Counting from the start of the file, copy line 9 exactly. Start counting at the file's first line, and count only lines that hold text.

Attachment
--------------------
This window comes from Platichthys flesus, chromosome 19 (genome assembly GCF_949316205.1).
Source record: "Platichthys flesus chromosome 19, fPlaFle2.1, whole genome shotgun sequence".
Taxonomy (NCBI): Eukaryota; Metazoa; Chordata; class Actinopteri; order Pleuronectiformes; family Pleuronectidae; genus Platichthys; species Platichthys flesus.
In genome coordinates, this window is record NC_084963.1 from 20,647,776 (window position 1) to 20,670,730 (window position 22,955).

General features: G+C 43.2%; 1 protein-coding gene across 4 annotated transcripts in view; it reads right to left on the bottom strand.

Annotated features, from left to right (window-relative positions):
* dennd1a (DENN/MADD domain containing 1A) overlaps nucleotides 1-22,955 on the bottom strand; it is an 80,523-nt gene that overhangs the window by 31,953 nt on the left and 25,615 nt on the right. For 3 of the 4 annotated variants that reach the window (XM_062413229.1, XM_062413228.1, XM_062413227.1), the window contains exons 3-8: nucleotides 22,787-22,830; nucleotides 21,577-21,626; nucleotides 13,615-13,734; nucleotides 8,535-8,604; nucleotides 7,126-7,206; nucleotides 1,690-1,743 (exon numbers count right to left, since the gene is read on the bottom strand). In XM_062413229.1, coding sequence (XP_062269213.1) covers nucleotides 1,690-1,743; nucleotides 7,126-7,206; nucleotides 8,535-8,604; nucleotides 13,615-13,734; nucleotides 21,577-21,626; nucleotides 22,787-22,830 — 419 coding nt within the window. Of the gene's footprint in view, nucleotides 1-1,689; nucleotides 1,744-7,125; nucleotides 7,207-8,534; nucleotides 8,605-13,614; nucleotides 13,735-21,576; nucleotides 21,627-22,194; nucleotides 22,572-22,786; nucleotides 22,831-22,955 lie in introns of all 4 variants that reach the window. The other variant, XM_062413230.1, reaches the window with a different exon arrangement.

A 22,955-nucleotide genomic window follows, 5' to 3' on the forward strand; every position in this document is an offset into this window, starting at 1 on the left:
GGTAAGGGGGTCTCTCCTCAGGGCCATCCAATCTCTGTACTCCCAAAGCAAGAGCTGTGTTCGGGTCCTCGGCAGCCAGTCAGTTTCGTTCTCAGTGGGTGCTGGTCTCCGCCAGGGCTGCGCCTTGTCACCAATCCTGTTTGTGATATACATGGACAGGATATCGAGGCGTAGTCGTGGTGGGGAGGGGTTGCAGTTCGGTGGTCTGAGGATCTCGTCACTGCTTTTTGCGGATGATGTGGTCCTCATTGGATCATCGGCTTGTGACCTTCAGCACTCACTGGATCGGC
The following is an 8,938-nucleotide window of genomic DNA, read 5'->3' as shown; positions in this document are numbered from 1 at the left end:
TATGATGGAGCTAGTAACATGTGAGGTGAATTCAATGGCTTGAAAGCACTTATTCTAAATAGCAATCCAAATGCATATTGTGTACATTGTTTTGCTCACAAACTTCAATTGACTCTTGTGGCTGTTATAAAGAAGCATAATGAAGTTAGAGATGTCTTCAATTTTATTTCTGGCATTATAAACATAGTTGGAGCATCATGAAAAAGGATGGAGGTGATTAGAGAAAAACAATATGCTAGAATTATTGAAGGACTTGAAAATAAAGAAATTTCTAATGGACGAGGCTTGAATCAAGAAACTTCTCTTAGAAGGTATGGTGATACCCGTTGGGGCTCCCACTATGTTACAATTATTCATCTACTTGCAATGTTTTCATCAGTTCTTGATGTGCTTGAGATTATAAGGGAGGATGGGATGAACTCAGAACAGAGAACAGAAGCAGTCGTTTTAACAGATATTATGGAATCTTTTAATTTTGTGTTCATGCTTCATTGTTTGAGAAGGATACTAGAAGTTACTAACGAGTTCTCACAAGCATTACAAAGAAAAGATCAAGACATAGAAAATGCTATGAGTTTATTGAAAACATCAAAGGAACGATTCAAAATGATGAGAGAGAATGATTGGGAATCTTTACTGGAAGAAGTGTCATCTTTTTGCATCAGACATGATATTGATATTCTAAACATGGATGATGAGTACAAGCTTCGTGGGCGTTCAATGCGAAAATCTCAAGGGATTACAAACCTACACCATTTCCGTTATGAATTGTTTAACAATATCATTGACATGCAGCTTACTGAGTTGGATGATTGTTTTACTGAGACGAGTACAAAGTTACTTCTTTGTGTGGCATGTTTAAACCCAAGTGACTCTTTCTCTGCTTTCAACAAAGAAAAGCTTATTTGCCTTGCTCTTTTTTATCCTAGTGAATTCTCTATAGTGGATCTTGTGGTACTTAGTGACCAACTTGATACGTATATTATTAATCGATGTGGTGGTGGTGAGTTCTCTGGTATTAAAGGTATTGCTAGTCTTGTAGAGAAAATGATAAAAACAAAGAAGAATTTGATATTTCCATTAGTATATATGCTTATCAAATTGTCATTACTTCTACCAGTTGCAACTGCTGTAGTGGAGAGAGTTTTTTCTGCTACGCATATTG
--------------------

GGTAAGGGGGTCTCTCCTCAGGGCCATCCAATCTCTGTACTCCCAAAGCAAGAGCTGTGTTCGGGTCCTCGGCAGCCAGTCAGTTTCGTTCTCAGTGGGTGCTGGTCTCCGCCAGGGCTGCGCCTTGTCACCAATCCTGTTTGTGATATACATGGACAGGATATCGAGGCGTAGTCGTGGTGGGGAGGGGTTGCAGTTCGGTGGTCTGAGGATCTCGTCACTGCTTTTTGCGGATGATGTGGTCCTCATTGGATCATCGGCTTGTGACCTTCAGCACTCACTGGATCGGC